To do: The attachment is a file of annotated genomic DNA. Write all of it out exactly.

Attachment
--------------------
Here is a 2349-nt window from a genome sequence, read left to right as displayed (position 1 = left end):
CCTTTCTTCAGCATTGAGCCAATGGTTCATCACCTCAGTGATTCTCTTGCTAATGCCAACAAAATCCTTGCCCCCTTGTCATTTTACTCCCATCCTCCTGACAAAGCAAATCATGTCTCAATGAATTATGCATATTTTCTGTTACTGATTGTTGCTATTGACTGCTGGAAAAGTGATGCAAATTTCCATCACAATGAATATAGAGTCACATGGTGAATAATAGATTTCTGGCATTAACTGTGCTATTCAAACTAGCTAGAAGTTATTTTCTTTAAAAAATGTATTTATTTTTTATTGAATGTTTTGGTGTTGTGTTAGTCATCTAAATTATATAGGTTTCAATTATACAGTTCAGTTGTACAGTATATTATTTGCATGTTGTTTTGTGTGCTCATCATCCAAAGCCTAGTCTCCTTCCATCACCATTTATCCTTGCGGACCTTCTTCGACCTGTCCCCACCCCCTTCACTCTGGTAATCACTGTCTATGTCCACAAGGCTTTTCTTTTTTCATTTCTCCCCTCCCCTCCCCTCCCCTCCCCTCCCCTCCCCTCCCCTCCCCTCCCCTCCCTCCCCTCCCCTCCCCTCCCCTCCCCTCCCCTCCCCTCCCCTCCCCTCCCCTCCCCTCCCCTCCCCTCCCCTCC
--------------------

Here is a 2349-nt window from a genome sequence, read left to right as displayed (position 1 = left end):
CCTTTCTTCAGCATTGAGCCAATGGTTCATCACCTCAGTGATTCTCTTGCTAATGCCAACAAAATCCTTGCCCCCTTGTCATTTTACTCCCATCCTCCTGACAAAGCAAATCATGTCTCAATGAATTATGCATATTTTCTGTTACTGATTGTTGCTATTGACTGCTGGAAAAGTGATGCAAATTTCCATCACAATGAATATAGAGTCACATGGTGAATAATAGATTTCTGGCATTAACTGTGCTATTCAAACTAGCTAGAAGTTATTTTCTTTAAAAAATGTATTTATTTTTTATTGAATGTTTTGGTGTTGTGTTAGTCATCTAAATTATATAGGTTTCAATTATACAGTTCAGTTGTACAGTATATTATTTGCATGTTGTTTTGTGTGCTCATCATCCAAAGCCTAGTCTCCTTCCATCACCATTTATCCTTGCGGACCTTCTTCGACCTGTCCCCACCCCCTTCACTCTGGTAATCACTGTCTATGTCCACAAGGCTTTTCTTTTTTCATTTCTCCCCTCCCCTCCCCTCCCCTCCCCTCCCCTCCCCTCCCCTCCCCTCCCCTCCCTCCCCTCCCCTCCCCTCCCCTCCCCTCCCCTCCCCTCCCCTCCCCTCCCCTCCCCTCCCCTCCCCTCCCCTCC